Midweek Midday Meditation
Lunch & Learn Monthly Series
Mindfulness-Based Stress Reduction Course
Civilian Human Resources’ Personal and Work Performance Enhancement Training
Brown Bag Discussion Series
Lean-In Circles

In the future, Zumba classes and organized lunchtime walking will be offered to the USU community.

For students who face a number of stressors, and can be prone to burnout, Scherr said that USU also offers a mindfulness-based stress reduction course, which can be scheduled as needed around their busy schedules.

a teacher shows acupuncture on a student's ear
USU’s Bench to Bedside and Beyond (B3) battlefield acupuncture course teaches medical students to properly administer acupuncture by testing it out on their classmates and ear simulators. (Image credit: Sharon Holland)

“What this course teaches them is how to control that part of their mind that’s always thinking. It’s difficult to learn how to simply take a breath and reboot,” Scherr said.

USU’s wellness program is also providing formal courses and activities in integrative health and medicine for all students.

Dr. Laura A. Taylor, professor and director of Clinical Education at the Daniel K. Inouye Graduate School of Nursing (GSN), explained that the nursing faculty have also designed an innovative course, Integrated Medical Modalities, to introduce military nursing students to integrative medicine.

“Topics include battlefield auricular acupuncture, nutrition, mental and muscle relaxation, physical movement, and guided imagery,” Taylor said. “In addition, an annual GSN Health and Wellness Day offers sessions on yoga, meditation, nutrition, and stress management.”

a student practices acupuncture on another student's hand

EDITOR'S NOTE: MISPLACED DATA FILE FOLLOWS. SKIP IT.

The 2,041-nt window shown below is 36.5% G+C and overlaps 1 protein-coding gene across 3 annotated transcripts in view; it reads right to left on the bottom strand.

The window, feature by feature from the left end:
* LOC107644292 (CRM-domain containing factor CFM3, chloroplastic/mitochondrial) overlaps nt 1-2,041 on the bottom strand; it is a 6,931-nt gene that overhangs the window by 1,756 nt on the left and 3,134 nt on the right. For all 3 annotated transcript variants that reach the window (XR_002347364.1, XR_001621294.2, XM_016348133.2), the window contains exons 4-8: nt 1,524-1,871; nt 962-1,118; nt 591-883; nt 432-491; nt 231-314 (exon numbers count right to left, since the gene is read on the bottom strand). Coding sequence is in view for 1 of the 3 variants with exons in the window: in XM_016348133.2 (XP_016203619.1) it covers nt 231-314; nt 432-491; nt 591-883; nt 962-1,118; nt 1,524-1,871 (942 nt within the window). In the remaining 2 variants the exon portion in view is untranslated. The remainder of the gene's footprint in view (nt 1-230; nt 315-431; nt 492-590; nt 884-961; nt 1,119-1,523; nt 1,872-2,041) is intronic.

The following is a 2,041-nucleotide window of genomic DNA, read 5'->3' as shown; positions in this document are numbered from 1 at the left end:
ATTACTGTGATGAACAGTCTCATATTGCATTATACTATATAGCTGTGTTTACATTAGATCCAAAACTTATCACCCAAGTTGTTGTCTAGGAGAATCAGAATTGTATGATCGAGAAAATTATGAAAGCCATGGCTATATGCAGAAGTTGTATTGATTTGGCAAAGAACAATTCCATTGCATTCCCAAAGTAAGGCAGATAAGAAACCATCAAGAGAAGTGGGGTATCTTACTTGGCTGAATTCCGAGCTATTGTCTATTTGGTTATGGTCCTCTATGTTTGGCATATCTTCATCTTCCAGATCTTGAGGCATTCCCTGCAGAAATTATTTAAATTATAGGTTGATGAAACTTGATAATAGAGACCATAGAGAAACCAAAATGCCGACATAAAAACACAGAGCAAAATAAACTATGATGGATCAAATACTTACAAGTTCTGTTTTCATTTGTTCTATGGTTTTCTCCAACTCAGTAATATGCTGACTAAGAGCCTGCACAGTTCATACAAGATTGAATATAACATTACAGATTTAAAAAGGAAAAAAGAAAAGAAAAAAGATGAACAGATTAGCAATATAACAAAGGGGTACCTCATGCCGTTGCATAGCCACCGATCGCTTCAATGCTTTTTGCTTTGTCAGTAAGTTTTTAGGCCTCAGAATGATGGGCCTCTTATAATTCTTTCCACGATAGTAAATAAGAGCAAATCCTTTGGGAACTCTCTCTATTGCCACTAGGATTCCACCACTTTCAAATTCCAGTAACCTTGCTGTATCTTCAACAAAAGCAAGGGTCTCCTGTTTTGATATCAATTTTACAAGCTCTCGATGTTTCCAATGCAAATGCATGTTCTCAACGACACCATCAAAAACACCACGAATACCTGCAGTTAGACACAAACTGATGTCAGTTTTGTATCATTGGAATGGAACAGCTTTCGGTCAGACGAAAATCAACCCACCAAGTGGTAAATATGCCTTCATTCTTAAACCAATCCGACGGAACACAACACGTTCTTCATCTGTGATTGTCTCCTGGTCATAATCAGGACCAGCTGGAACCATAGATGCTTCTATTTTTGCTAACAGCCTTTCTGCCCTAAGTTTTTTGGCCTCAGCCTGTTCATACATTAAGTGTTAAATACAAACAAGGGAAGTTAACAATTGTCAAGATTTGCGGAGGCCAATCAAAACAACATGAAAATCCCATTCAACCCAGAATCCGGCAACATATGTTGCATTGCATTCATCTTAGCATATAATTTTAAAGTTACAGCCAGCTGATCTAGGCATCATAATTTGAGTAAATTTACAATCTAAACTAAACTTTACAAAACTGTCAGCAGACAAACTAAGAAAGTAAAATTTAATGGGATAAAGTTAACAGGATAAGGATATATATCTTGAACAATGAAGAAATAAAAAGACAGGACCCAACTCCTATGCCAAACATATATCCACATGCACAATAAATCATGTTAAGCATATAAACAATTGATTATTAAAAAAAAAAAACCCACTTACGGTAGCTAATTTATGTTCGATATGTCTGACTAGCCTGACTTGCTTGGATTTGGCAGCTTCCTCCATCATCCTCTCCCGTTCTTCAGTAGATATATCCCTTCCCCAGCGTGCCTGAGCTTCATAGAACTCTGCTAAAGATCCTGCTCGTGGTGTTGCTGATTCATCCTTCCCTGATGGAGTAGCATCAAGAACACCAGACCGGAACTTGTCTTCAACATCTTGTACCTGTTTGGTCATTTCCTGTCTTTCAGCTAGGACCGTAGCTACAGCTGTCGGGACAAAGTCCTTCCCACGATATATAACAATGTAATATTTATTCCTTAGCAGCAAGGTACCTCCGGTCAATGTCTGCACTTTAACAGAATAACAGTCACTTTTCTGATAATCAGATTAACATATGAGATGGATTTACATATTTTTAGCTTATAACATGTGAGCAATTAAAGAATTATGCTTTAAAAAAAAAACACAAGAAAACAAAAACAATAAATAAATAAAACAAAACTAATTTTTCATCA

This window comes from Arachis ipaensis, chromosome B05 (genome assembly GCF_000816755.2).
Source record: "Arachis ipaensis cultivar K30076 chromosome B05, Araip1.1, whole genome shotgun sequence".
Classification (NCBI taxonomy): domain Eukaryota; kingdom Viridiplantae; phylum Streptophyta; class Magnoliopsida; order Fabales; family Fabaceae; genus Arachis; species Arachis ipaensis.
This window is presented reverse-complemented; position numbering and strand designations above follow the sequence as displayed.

USU’s Bench to Bedside and Beyond (B3) battlefield acupuncture course teaches medical students to properly administer acupuncture by testing it out on their classmates and ear simulators. (Image credit: Sharon Holland)

The School of Medicine (SOM), during its annual Integrative Medicine Day, which is one of the components of its Bench to Bedside and Beyond curriculum, also included opportunities for senior medical students to take a breather and learn about acupuncture, “culinary medicine,” yoga, and adaptive sports. The SOM also offers two- and four-week electives in acupuncture and integrative medicine. In addition, instruction is provided in metacognition and motivational interviewing, as well as electives in the healing arts, osteopathic manipulation, and manual medicine. Every spring, the Department of Preventive Medicine and Biostatistics presents the Mindfulness-based Stress Reduction course. Integrative health and wellness training and activities for USU’s Postgraduate Dental College students are provided as well by the military.

These efforts to promote well-being are invaluable.

“It has some really strong effects on people’s functioning, their levels of stress, their memory, and their general measures of happiness and well-being,” said Scherr. “So, when you have a lot of people in an organization embracing these approaches, what happens is that the entire organization becomes much more highly effective.”